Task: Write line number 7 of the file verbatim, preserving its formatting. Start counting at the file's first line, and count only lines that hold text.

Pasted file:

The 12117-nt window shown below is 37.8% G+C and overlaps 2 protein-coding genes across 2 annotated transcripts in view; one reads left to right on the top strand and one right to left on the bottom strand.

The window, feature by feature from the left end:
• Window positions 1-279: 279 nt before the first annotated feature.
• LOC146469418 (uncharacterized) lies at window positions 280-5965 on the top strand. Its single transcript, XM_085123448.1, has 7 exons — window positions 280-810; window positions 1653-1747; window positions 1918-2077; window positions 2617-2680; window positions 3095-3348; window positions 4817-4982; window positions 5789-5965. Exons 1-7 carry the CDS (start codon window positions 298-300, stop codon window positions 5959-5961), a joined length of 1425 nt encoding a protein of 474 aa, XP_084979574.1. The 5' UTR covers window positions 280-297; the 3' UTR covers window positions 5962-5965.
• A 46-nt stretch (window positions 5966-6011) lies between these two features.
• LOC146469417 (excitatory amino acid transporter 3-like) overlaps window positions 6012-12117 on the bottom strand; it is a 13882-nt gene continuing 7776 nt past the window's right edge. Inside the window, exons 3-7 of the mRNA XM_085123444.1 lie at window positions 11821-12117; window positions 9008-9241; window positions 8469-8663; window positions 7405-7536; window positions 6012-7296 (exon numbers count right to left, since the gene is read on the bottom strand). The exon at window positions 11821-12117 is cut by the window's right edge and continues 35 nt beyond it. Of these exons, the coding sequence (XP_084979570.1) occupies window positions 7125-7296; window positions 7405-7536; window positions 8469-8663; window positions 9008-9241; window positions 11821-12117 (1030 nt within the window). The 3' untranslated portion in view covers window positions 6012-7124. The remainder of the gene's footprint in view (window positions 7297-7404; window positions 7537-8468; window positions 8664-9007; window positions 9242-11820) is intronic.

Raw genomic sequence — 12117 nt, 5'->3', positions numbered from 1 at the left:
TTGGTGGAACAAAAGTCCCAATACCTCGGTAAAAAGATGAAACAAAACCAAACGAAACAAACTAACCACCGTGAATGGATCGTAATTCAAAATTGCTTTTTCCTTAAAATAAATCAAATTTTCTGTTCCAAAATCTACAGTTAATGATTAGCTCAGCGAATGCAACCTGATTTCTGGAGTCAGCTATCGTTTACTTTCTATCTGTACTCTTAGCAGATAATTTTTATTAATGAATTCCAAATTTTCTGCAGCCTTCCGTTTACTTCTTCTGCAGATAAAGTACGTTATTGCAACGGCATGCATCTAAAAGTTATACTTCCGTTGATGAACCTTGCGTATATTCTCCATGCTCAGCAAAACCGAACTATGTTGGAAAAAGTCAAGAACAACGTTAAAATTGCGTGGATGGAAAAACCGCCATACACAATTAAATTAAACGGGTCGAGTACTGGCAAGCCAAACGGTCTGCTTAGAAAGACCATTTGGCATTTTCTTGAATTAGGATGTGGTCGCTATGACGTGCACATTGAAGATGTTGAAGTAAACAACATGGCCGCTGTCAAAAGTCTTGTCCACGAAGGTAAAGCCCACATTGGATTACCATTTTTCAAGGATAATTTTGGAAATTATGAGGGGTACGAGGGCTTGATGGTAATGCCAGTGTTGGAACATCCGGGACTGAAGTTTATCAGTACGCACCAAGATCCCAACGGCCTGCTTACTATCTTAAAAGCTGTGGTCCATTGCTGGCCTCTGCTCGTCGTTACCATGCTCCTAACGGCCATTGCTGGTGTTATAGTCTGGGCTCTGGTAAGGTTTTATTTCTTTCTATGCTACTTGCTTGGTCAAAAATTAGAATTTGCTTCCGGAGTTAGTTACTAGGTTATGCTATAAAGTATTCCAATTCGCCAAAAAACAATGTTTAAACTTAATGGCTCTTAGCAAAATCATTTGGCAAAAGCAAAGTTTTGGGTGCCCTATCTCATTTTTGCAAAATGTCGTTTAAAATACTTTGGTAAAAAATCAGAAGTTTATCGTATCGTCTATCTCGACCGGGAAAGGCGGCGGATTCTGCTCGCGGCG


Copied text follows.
Raw genomic sequence — 12117 nt, 5'->3', positions numbered from 1 at the left: